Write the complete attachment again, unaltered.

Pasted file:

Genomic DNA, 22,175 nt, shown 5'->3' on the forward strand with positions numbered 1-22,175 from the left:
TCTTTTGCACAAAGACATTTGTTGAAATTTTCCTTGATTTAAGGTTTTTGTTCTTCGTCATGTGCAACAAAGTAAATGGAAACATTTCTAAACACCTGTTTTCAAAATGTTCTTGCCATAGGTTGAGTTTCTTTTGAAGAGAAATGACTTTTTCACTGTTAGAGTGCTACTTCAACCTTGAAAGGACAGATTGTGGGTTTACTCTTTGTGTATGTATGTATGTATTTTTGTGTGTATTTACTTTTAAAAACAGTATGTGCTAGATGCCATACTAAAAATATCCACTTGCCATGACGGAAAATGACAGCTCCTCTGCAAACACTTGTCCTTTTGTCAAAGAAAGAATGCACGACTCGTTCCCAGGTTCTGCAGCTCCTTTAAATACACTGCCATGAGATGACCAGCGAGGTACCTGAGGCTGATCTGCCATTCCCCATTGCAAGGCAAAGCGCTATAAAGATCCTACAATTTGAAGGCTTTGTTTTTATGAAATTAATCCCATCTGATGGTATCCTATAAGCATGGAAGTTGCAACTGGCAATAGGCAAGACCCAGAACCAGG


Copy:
Genomic DNA, 22,175 nt, shown 5'->3' on the forward strand with positions numbered 1-22,175 from the left:
TCTTTTGCACAAAGACATTTGTTGAAATTTTCCTTGATTTAAGGTTTTTGTTCTTCGTCATGTGCAACAAAGTAAATGGAAACATTTCTAAACACCTGTTTTCAAAATGTTCTTGCCATAGGTTGAGTTTCTTTTGAAGAGAAATGACTTTTTCACTGTTAGAGTGCTACTTCAACCTTGAAAGGACAGATTGTGGGTTTACTCTTTGTGTATGTATGTATGTATTTTTGTGTGTATTTACTTTTAAAAACAGTATGTGCTAGATGCCATACTAAAAATATCCACTTGCCATGACGGAAAATGACAGCTCCTCTGCAAACACTTGTCCTTTTGTCAAAGAAAGAATGCACGACTCGTTCCCAGGTTCTGCAGCTCCTTTAAATACACTGCCATGAGATGACCAGCGAGGTACCTGAGGCTGATCTGCCATTCCCCATTGCAAGGCAAAGCGCTATAAAGATCCTACAATTTGAAGGCTTTGTTTTTATGAAATTAATCCCATCTGATGGTATCCTATAAGCATGGAAGTTGCAACTGGCAATAGGCAAGACCCAGAACCAGG